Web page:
‘Days, weeks, months?’ the nurse replies with a shrug, although her eyes are very kind.
‘But on average?’
She just smiles, unable to give me an answer.
Wendy’s life can be neatly divided into two: before and after.
Before her husband’s car accident, it was just the two of them. They never took the train at rush hour, and they avoided their noisy neighbour upstairs. Naveem devoted his spare time to vintage train models, and Wendy to re-reading the well-thumbed pages of her favourite books. It didn’t matter what others thought about their small, quiet life together – they were happy.
After the coma, Wendy barely recognises herself. When she’s not holding the love of her life’s hand, accompanied by the beep of the life-support machine, who is she? The nurse tells her to talk to Naveem – that he can still hear her – but she doesn’t have a single thing to say.
Suddenly Wendy can’t bear the silence. She needs something, anything, to talk to Naveem about. Suddenly she’s losing herself at fairgrounds packed with crowds and candyfloss, she’s at the airport, waiting for the whoosh of the planes as they take off, making friends with the neighbour she has spent over a decade avoiding.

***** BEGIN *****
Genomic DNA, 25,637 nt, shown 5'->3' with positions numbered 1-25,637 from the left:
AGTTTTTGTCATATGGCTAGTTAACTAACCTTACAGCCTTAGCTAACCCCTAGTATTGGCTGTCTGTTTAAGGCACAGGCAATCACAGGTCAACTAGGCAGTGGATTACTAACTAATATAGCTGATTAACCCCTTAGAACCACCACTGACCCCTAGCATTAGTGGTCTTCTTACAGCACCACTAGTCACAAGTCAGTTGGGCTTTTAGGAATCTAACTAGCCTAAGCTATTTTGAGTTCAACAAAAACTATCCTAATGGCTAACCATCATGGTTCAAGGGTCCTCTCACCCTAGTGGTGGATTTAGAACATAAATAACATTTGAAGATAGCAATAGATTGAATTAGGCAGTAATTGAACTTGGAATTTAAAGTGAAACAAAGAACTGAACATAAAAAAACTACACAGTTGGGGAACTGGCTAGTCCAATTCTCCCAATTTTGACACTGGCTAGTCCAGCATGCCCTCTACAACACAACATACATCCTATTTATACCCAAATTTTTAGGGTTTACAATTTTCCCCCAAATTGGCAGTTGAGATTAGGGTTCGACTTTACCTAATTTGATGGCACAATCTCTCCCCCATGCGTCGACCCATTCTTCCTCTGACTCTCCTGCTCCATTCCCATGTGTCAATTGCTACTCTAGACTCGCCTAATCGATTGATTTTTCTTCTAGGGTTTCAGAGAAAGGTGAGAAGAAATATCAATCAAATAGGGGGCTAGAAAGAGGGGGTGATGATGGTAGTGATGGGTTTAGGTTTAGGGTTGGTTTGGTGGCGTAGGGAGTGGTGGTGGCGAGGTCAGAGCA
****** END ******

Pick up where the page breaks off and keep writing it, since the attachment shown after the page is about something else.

Knowing that every breath her husband takes might be his last, Wendy has no choice but to try to carry on without him. Should she feel guilty about living while his life is on pause? And when – if – he wakes up, will he still love the woman she has become?
This poignant, moving and uplifting tale is for anyone who has taken life for granted, neglected to say ‘I love you’ to their loved ones, or forgotten to find happiness in the little things. Perfect for fans of Josie Silver, Eleanor Oliphant is Completely Fine and Jojo Moyes.